Combating Soil Erosion in the Garden Combating Soil Erosion in the Garden

Slopes, hills and valleys provide wonderful visual interest for landscapes, but they can be difficult areas to garden. Often, heavy rains wash soil nutrients away including topsoil, making growing anything but the hardiest plants extremely difficult. Here are some simple methods to combat the erosion problem in various settings.

Slight Slopes

Planting hardy groundcover is an excellent way to control erosion problems on slight slopes. Purple wintercreeper is an attractive evergreen groundcover that thrives in full sun or full shade and spreads quickly to form a bushy mat. Low growing junipers require very little care and will grow in poor soil. Herbs such as oregano and thyme are easy to grow as groundcover, and add fragrance and beauty to the landscape. If you have a larger area to cover, there are many ornamental grasses that make excellent groundcover and help reduce erosion significantly.

Moderate Slopes

Retaining cloth can be used if the erosion is more severe. Usually made of burlap, this cloth is only to be used on slight hills because it will prevent rainwater from penetrating into the soil. In fact, before a retaining cloth is installed, be sure to give the ground beneath a heavy soaking with the garden hose. Other solutions include placing mulch or stone riprap.
TIP: Our expert gardening advisor, Susan Patterson adds, "Mulch, which soaks up rainwater, can be used alone on a slight slope, but stone riprap is an excellent soil preserver that also works well on steep slopes. Stone riprap works like a small retaining wall and will certainly prevent soil erosion on slight hills and slopes."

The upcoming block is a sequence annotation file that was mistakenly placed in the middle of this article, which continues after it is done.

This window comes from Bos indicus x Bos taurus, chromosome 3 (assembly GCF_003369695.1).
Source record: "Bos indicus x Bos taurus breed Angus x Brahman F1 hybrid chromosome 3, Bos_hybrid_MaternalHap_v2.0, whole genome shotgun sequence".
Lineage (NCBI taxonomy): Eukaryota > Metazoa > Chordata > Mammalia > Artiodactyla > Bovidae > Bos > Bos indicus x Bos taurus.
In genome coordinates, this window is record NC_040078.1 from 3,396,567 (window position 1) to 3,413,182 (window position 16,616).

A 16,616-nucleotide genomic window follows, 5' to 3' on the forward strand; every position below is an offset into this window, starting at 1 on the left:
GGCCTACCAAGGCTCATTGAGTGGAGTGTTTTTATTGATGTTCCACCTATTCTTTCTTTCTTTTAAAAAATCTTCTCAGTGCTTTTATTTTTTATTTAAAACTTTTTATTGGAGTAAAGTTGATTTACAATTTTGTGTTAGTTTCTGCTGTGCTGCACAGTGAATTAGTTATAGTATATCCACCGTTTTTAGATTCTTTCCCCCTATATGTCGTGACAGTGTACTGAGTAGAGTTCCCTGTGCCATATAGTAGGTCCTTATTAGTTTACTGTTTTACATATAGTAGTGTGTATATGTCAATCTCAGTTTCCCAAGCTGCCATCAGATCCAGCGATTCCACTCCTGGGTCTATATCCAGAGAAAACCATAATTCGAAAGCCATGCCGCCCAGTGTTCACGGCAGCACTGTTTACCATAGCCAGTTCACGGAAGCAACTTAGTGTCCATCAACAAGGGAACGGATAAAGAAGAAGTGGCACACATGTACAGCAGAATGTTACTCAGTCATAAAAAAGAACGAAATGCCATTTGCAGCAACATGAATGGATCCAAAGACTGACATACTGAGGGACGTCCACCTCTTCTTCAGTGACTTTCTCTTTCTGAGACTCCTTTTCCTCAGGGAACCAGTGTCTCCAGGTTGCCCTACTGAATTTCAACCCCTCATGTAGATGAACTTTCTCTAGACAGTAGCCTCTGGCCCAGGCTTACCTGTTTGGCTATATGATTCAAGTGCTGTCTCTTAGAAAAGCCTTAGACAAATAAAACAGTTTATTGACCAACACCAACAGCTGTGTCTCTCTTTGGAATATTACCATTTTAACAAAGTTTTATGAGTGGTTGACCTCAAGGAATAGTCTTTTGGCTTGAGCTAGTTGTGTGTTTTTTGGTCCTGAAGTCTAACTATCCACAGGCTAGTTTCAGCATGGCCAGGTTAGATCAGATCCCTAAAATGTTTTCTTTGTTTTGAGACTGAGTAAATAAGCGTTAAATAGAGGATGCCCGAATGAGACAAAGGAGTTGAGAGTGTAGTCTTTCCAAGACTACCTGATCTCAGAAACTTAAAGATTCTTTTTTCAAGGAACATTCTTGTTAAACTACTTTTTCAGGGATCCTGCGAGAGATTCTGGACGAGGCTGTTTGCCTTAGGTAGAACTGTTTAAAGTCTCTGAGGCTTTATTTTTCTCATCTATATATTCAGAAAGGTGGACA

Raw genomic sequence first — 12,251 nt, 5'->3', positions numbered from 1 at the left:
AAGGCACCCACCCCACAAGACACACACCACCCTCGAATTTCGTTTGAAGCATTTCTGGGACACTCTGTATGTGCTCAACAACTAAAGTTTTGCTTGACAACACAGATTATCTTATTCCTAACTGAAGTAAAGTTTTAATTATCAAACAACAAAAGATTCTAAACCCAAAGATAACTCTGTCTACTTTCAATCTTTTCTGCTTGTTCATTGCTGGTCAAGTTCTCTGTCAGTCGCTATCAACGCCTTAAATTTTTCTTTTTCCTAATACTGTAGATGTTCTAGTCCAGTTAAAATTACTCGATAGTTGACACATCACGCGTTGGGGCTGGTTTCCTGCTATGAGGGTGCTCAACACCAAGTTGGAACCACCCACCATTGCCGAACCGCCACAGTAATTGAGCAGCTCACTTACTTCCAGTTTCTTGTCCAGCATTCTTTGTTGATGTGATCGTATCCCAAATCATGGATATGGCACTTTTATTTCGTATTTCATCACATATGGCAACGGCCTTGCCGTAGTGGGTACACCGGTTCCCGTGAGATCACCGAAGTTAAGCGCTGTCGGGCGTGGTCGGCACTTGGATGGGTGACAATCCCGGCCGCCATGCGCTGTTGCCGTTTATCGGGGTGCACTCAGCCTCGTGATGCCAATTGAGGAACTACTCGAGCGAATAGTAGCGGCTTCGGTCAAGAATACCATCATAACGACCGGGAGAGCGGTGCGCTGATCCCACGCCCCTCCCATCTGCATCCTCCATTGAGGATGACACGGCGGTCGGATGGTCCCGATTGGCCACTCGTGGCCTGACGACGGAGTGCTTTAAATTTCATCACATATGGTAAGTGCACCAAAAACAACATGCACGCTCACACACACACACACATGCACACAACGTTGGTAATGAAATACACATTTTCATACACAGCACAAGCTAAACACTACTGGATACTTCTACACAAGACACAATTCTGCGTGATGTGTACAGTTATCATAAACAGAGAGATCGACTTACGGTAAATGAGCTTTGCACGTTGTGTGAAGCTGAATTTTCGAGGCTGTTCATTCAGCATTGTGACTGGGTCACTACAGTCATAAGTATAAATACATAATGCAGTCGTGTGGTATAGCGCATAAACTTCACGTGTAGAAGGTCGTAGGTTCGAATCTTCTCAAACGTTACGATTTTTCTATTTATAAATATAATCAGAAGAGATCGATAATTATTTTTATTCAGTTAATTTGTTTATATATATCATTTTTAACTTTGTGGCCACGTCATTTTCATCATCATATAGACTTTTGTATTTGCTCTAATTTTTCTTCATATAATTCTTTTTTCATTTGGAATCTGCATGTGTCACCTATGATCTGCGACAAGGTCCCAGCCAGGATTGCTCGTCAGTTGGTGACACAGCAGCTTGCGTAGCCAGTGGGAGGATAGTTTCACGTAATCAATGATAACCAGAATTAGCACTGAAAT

Steep Slopes

When slopes become slightly steeper, you may need to step up your plans to keep soil in its place. Building contours and bevels are excellent solutions for tougher erosion areas. Contours are excellent for climates with heavy rain because they intercept the flow of rainfall and steer it to any area the gardener or landscaper wants it. Flexible plastic drainpipe is most often used for this purpose and may be found at your local home improvement center. Of course, you do not want your pipeline to fill up with silt and debris, so this must be laid at a sloping angle in order for such materials to be flushed downward.

Bevels require some basic carpentry skill if you plan to install them yourself. Bevels are essentially boxes without a bottom installed horizontally down your slope and filled with soil. These are excellent for annuals with shallow roots and will transform your plain slope into a showy garden of blooms if you so choose. Since roots will be above the ground level, be sure to use plants with shallow root systems.

Finally, erosion on a steep slope may be conquered with retaining walls, terraces or ground cover that thrives in poor soil conditions. Generally, for most slopes a retaining wall 3 feet high will be adequate and attractive. Several such walls built along the slope constitute a terracing effect which is both attractive and convenient to garden. Terraces, more than any other method, reshape your difficult slope into what may be the focal point of the landscape. Terraced gardens may be constructed with stone or even railroad ties.
TIP: Susan suggests, "If your slope is very steep consider hiring a professional to landscape."

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